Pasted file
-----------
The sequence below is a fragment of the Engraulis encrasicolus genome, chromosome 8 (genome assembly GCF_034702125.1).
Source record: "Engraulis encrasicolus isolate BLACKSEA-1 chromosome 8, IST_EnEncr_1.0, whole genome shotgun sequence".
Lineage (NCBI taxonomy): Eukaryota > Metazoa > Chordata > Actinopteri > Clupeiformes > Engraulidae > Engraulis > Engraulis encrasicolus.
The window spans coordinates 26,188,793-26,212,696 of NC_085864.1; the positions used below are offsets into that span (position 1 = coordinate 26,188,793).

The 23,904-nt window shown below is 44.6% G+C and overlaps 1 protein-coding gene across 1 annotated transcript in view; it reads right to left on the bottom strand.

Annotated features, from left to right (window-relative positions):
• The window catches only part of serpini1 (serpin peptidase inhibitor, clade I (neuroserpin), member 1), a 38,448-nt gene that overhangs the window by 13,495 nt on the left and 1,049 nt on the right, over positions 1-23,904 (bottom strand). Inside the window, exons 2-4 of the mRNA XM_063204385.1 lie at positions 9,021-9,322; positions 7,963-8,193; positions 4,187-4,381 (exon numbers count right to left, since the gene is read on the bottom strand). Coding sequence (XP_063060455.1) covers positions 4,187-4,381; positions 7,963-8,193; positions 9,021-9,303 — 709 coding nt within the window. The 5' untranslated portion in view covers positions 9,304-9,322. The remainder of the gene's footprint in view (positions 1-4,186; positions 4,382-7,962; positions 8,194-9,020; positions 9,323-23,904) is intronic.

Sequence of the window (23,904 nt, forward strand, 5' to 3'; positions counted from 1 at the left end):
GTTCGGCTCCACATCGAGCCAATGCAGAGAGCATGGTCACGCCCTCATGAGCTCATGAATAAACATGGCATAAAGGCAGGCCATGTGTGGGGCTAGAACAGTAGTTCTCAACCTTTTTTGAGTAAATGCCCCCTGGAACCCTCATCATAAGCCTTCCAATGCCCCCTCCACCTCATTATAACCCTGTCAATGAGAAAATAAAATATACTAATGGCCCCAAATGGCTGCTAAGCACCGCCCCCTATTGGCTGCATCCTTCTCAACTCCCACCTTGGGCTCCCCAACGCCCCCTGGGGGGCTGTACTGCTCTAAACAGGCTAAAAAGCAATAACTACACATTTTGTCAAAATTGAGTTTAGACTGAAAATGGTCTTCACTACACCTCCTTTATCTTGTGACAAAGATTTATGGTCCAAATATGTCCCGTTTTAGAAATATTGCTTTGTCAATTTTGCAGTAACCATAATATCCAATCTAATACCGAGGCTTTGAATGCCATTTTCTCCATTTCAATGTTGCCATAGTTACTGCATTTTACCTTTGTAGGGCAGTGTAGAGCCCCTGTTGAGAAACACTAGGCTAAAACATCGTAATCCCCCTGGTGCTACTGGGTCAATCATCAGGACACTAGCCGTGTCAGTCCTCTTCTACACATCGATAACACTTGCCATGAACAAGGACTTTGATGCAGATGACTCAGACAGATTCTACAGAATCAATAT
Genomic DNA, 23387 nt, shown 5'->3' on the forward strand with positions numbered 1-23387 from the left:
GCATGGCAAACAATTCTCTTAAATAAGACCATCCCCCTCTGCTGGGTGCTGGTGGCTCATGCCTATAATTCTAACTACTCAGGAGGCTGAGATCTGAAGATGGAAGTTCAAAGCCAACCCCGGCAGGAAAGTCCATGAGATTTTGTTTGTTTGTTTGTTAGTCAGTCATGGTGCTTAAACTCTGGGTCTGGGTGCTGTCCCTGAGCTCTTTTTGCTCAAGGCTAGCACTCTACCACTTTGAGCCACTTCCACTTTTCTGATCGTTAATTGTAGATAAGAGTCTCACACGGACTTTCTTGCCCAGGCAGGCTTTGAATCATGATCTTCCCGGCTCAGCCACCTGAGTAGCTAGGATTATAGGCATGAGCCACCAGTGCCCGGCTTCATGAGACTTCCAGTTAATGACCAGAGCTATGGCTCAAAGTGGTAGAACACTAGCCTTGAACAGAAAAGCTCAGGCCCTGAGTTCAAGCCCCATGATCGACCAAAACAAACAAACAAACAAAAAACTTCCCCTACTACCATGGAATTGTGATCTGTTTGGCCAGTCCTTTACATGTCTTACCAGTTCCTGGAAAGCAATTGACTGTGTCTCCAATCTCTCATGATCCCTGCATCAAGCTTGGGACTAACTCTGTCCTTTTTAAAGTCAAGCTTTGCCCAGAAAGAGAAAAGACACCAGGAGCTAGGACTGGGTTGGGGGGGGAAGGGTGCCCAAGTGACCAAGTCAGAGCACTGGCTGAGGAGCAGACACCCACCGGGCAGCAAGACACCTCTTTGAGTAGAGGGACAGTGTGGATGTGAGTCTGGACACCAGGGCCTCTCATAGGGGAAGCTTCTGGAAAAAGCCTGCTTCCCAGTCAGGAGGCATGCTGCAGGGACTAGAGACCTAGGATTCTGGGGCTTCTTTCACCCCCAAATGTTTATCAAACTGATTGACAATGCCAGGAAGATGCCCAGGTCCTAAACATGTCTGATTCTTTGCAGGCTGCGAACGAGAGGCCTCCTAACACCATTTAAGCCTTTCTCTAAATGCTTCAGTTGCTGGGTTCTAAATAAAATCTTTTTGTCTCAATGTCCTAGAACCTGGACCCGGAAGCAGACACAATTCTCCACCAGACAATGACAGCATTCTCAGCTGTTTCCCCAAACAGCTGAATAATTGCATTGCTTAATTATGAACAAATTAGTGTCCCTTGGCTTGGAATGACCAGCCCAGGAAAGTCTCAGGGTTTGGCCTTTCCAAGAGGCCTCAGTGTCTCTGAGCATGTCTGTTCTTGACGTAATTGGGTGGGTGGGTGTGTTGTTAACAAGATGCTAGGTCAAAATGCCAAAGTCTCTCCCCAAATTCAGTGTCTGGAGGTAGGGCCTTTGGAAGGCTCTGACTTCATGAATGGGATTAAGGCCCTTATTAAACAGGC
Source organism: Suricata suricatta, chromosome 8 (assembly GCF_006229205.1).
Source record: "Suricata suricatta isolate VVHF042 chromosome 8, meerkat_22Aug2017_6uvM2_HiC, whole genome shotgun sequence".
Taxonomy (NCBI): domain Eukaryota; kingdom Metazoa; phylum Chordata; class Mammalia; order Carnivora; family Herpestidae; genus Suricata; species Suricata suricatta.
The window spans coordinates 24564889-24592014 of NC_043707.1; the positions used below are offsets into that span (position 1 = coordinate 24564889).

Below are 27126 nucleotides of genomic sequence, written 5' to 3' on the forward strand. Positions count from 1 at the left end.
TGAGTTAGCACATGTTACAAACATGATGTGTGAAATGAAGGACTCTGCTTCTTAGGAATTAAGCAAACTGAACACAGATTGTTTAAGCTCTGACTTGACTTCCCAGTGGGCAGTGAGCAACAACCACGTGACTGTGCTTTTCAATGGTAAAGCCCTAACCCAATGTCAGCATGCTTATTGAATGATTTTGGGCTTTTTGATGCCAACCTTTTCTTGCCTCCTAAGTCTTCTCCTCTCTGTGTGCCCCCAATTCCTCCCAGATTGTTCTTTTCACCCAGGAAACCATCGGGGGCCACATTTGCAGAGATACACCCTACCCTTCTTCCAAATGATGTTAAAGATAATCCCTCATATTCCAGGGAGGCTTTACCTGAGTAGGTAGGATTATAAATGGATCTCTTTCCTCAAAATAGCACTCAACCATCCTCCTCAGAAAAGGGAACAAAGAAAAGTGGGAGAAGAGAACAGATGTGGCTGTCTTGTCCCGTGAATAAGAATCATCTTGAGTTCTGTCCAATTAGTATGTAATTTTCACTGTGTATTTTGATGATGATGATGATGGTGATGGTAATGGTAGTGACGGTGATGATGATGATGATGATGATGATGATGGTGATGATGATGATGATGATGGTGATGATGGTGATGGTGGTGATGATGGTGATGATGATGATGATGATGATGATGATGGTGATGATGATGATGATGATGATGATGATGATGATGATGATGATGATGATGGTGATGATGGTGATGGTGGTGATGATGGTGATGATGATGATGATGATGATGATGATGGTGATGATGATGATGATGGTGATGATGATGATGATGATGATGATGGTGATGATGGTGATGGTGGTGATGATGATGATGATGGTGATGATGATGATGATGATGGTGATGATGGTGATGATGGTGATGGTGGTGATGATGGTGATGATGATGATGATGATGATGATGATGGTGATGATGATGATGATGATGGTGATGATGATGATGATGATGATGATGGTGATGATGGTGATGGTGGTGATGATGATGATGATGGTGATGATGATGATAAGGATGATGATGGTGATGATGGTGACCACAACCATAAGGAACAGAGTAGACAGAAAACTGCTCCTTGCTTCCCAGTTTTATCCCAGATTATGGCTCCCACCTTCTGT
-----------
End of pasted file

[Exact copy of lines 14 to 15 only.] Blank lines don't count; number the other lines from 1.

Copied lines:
Taxonomy (NCBI): domain Eukaryota; kingdom Metazoa; phylum Chordata; class Mammalia; order Carnivora; family Herpestidae; genus Suricata; species Suricata suricatta.
The window spans coordinates 24564889-24592014 of NC_043707.1; the positions used below are offsets into that span (position 1 = coordinate 24564889).